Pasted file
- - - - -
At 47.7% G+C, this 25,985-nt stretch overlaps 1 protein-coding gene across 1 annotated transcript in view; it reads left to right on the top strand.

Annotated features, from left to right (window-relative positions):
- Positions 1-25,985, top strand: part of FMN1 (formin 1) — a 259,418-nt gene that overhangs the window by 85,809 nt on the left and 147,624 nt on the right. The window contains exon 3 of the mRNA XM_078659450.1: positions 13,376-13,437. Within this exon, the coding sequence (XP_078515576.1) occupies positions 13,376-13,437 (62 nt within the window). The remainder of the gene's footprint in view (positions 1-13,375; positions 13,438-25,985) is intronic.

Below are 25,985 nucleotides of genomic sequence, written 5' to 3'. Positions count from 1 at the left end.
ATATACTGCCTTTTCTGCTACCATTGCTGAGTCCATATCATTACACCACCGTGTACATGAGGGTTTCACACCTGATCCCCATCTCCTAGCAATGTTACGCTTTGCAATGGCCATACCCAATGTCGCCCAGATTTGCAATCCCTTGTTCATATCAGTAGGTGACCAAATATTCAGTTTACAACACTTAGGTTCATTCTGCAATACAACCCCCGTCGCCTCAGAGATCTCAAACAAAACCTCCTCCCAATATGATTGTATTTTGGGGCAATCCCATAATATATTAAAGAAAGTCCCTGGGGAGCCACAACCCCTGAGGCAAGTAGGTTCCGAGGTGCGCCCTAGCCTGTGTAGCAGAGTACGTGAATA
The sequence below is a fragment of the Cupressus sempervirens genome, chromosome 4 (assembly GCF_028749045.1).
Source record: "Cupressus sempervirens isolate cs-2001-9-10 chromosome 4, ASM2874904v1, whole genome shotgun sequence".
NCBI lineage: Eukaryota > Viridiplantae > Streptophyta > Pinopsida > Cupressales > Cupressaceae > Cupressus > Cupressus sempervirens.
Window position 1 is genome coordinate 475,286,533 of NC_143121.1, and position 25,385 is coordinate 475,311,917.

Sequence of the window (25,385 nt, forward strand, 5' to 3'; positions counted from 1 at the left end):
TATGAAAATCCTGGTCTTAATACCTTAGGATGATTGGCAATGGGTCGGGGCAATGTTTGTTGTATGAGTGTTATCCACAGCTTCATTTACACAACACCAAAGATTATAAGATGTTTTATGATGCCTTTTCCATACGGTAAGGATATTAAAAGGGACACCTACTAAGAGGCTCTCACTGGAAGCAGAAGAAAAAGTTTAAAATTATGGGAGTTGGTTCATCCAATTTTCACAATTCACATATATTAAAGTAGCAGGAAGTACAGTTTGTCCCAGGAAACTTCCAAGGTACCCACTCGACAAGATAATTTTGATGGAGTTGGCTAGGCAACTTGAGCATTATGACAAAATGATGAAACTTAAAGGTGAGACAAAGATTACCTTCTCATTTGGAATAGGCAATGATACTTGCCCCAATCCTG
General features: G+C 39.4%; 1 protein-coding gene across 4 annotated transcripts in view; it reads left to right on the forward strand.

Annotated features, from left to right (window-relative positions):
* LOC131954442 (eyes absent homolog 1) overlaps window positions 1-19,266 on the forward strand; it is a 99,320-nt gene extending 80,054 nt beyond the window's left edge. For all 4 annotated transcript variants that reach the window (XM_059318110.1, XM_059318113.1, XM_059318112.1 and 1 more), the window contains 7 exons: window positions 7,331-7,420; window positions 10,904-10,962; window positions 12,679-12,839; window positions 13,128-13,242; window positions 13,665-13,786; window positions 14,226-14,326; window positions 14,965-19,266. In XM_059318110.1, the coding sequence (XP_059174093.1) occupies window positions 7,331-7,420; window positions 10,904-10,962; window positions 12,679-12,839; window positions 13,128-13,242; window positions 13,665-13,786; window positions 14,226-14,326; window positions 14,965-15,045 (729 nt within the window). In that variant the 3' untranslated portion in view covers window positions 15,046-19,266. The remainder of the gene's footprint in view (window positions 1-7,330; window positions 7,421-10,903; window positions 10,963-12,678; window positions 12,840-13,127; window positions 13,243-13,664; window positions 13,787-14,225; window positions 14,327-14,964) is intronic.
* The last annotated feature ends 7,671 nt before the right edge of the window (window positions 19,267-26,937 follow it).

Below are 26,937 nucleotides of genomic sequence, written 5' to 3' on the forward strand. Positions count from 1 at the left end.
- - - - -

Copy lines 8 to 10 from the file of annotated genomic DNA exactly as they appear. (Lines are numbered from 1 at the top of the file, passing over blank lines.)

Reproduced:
NCBI lineage: Eukaryota > Viridiplantae > Streptophyta > Pinopsida > Cupressales > Cupressaceae > Cupressus > Cupressus sempervirens.
Window position 1 is genome coordinate 475,286,533 of NC_143121.1, and position 25,385 is coordinate 475,311,917.

Sequence of the window (25,385 nt, forward strand, 5' to 3'; positions counted from 1 at the left end):